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[ G . R . No . 110668 . February 6 , 1997 ] SMITH , BELL & CO, INC . , petitioner , vs.

respondents . ; PANGANIBAN , J

July 1982: the plaintiffs, doing business under the style of Tic Hin Chiong, Importer, bought and imported to the
Philippines from the firm Chin Gact Co ., Ltd . of Taipei , Taiwan , 50 metric tons of Dicalcium Phospate , These were
contained in 1 , 250 bags and shipped from the Port of Kaohsiung, Taiwan for the Port of Manila . On July 27, 1982
, this shipment was insured by the defendant First Insurance Co and stamped by Smith, Bell and Co as claim
agent.) `against all risks. Upon arrival, the shipped goods were not complete (of the 1,250 bags of the imported
material , 600 were damaged by tearing at the sides of the container bags and the contents partly empty. Also, the
contents of the damaged bags were found to be 18, 546 . 0 kg short).

October 16, the plaintiff filed with Smith, Bell, and Co., Inc a formal statement of claim with proof of loss and a demand
for settlement of the corresponding value of the losses. But Smith, Bell and Co. denied liability. They said that a claim
agent is not personally liable under a policy in which it has not even taken part of.

ISSUE: WON a local settling or claim agent of a disclosed principal, a foreign insurance company, can be held jointly
and severally liable with said principal under the latters marine cargo insurance policy, given that the agent is not a
party to the insurance contract-

HELD: NO. This is because of four reasons

1. J urisprudence: Salonga v. Warner, Barnes & Co. An adjustment and settlement agent is no different from
any other agent from the point of view of his responsibility, for he also acts in a representative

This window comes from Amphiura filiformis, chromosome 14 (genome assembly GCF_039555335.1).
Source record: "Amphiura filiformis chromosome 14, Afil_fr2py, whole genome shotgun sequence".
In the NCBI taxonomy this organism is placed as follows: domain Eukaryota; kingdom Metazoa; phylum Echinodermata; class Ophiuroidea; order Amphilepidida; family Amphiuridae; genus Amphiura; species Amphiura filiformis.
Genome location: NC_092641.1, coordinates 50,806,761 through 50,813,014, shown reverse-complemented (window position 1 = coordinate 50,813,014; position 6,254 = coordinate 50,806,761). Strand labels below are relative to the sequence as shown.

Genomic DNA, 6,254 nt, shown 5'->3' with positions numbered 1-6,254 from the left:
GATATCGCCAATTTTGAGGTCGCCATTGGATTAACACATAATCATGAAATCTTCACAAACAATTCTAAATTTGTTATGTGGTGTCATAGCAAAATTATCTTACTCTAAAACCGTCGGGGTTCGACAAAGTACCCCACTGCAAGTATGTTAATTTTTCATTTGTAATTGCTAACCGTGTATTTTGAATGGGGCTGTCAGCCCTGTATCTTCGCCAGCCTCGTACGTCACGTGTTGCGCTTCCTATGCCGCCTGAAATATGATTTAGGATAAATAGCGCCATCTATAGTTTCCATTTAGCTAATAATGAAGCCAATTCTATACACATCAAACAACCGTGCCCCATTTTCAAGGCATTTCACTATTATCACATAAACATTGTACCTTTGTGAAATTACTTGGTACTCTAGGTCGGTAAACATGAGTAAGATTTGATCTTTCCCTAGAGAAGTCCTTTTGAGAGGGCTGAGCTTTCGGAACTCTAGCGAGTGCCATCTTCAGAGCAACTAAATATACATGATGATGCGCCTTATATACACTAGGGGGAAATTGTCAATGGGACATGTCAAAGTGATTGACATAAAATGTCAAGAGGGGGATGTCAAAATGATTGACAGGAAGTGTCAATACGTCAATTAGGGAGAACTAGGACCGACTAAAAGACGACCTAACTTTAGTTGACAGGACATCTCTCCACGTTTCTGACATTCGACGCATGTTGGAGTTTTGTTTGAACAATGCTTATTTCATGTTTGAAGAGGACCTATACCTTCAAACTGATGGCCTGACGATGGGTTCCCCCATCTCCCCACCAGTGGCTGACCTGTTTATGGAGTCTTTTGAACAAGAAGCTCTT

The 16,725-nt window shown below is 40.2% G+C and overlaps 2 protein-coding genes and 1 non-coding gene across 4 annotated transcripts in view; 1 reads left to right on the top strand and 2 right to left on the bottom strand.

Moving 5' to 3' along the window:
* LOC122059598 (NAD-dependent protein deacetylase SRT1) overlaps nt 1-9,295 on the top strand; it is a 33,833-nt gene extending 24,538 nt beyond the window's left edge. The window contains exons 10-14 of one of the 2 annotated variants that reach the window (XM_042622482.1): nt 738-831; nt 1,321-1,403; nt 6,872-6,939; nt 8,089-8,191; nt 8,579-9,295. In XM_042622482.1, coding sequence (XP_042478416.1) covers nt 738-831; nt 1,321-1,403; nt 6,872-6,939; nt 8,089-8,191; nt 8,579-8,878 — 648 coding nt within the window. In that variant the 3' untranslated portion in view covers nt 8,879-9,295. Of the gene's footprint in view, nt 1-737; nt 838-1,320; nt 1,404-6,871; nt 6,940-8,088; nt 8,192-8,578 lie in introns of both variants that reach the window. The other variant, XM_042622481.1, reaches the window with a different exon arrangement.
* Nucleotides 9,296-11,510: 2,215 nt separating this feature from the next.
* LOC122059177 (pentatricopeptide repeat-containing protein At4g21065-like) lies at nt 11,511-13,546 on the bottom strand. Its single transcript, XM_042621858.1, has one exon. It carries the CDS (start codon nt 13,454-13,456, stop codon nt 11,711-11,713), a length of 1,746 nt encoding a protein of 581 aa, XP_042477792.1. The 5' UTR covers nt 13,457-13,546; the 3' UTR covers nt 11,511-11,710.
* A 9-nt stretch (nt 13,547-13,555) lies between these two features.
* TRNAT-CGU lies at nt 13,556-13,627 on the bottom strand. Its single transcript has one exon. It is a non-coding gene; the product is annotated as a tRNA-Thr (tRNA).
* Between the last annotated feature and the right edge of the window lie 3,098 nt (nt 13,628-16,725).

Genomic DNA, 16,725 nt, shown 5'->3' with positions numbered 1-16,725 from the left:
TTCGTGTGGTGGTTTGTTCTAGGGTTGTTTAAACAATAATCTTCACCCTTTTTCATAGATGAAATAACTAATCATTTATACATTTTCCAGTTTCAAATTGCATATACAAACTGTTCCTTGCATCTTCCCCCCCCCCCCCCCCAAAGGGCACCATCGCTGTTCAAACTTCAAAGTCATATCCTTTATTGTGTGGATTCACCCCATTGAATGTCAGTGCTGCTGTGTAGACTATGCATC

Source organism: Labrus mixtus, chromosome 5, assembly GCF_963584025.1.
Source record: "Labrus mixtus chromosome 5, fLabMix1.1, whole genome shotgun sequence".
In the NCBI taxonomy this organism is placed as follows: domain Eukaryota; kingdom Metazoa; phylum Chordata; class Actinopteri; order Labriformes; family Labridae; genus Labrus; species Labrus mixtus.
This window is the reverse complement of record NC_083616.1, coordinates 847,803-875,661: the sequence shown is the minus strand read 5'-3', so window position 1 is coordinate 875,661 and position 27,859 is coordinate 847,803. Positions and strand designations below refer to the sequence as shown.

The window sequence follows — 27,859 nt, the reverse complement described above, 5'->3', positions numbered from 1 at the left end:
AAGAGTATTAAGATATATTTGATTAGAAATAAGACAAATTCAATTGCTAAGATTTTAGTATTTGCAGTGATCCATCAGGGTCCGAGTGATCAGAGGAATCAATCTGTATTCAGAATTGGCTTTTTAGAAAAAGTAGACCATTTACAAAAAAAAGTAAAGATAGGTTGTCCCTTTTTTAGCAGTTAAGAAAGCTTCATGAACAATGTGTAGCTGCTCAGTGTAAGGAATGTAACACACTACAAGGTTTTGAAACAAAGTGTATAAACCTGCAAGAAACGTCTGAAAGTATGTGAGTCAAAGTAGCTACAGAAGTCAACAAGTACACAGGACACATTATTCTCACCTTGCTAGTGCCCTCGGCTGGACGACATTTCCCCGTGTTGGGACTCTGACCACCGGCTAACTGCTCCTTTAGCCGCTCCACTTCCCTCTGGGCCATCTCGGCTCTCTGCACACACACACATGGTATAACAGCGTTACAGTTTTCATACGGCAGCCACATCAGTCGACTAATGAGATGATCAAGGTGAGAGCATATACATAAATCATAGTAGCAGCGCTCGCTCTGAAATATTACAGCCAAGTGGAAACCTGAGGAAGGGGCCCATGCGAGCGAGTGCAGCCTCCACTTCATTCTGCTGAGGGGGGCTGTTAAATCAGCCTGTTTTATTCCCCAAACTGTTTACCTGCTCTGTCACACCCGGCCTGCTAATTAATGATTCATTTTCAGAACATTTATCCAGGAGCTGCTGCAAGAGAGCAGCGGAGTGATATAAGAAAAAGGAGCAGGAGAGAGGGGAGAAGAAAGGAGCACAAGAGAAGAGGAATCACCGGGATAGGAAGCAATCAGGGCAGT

capacity. Whenever he adjusts or settles a claim, he does it in behalf of his principal, and his action is
binding not upon himself but upon his principal. And here again, the ordinary rule of agency applies. ->
Thus, an adjustment and settlement agent do not include personal liability. His functions are merely to settle
and adjusts claims in behalf of his principal if those claims are proven and undisputed, and if the claim is
disputed or is disapproved by the principal, like in the instant case, the agent does not assume any personal
liability. The recourse of the insured is to press his claim against the principal.
2. Absence of Solidary Liability: There is a solidary liability only when the obligation expressly so states, or
when the law or the nature of the obligation requires solidarity. The Insurance Code is quite clear as to the
purpose and role of a resident agent. Such agent, as a representative of the foreign insurance company, is
tasked only to receive legal processes on behalf of its principal and not to answer personally for any insurance
Sec. 190: On whom any notice provided by law or by any insurance policy, proof of loss, summons and other legal
processes may be served in all actions or other legal proceedings against such company, and consenting that
service upon such general agent shall be admitted and held as valid as if served upon the foreign company at its
home office.
In the case at bar, the trial court had to order the service of summons upon First Insurance Co., Ltd. which would
not have been necessary if petitioner was its resident agent.
3. Not Real Party - In Interest: Lastly, being a mere agent and representative, petitioner is also not the real
party - in - interest in this case.
4. Resort to Equity Misplaced: Finally, respondent Court also contends that the interest of justice is better
served by holding the settling agent jointly and severally liable with its principal. As no law backs up such
pronouncement, the appellate Court is thus resorting to equity. However , equity which has been aptly
described as justice outside legality , is availed of only in the absence of , and never against , statutory
law or judicial pronouncements